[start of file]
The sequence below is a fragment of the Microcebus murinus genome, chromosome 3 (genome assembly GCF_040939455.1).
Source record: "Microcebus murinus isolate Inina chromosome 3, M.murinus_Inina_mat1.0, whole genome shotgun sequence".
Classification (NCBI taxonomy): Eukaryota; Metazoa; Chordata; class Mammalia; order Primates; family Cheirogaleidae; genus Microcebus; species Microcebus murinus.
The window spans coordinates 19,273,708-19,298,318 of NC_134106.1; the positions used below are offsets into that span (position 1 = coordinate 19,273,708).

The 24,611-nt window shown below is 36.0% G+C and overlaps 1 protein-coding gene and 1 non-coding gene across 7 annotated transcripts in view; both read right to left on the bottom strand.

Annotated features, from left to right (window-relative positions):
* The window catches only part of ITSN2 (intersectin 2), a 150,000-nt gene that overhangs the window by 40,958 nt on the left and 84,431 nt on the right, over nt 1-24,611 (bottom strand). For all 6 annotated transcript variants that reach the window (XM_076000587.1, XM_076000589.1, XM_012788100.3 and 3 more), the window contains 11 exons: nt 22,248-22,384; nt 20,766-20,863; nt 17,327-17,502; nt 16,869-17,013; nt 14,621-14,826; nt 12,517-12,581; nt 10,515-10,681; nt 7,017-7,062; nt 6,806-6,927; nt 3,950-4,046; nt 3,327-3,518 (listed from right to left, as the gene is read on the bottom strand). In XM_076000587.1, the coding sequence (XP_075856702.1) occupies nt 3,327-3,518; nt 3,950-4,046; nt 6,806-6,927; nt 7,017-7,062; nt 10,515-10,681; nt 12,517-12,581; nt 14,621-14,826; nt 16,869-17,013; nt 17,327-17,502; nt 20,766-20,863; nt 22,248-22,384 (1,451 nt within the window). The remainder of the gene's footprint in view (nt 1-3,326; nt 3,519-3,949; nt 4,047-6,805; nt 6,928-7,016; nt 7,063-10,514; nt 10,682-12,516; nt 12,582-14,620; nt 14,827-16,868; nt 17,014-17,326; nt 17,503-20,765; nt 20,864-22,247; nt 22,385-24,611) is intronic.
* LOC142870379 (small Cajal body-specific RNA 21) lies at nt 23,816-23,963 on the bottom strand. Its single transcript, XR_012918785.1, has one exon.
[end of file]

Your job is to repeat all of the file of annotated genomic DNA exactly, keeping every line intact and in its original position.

The sequence below is a fragment of the Microcebus murinus genome, chromosome 3 (genome assembly GCF_040939455.1).
Source record: "Microcebus murinus isolate Inina chromosome 3, M.murinus_Inina_mat1.0, whole genome shotgun sequence".
Classification (NCBI taxonomy): Eukaryota; Metazoa; Chordata; class Mammalia; order Primates; family Cheirogaleidae; genus Microcebus; species Microcebus murinus.
The window spans coordinates 19,273,708-19,298,318 of NC_134106.1; the positions used below are offsets into that span (position 1 = coordinate 19,273,708).

The 24,611-nt window shown below is 36.0% G+C and overlaps 1 protein-coding gene and 1 non-coding gene across 7 annotated transcripts in view; both read right to left on the bottom strand.

Annotated features, from left to right (window-relative positions):
* The window catches only part of ITSN2 (intersectin 2), a 150,000-nt gene that overhangs the window by 40,958 nt on the left and 84,431 nt on the right, over nt 1-24,611 (bottom strand). For all 6 annotated transcript variants that reach the window (XM_076000587.1, XM_076000589.1, XM_012788100.3 and 3 more), the window contains 11 exons: nt 22,248-22,384; nt 20,766-20,863; nt 17,327-17,502; nt 16,869-17,013; nt 14,621-14,826; nt 12,517-12,581; nt 10,515-10,681; nt 7,017-7,062; nt 6,806-6,927; nt 3,950-4,046; nt 3,327-3,518 (listed from right to left, as the gene is read on the bottom strand). In XM_076000587.1, the coding sequence (XP_075856702.1) occupies nt 3,327-3,518; nt 3,950-4,046; nt 6,806-6,927; nt 7,017-7,062; nt 10,515-10,681; nt 12,517-12,581; nt 14,621-14,826; nt 16,869-17,013; nt 17,327-17,502; nt 20,766-20,863; nt 22,248-22,384 (1,451 nt within the window). The remainder of the gene's footprint in view (nt 1-3,326; nt 3,519-3,949; nt 4,047-6,805; nt 6,928-7,016; nt 7,063-10,514; nt 10,682-12,516; nt 12,582-14,620; nt 14,827-16,868; nt 17,014-17,326; nt 17,503-20,765; nt 20,864-22,247; nt 22,385-24,611) is intronic.
* LOC142870379 (small Cajal body-specific RNA 21) lies at nt 23,816-23,963 on the bottom strand. Its single transcript, XR_012918785.1, has one exon.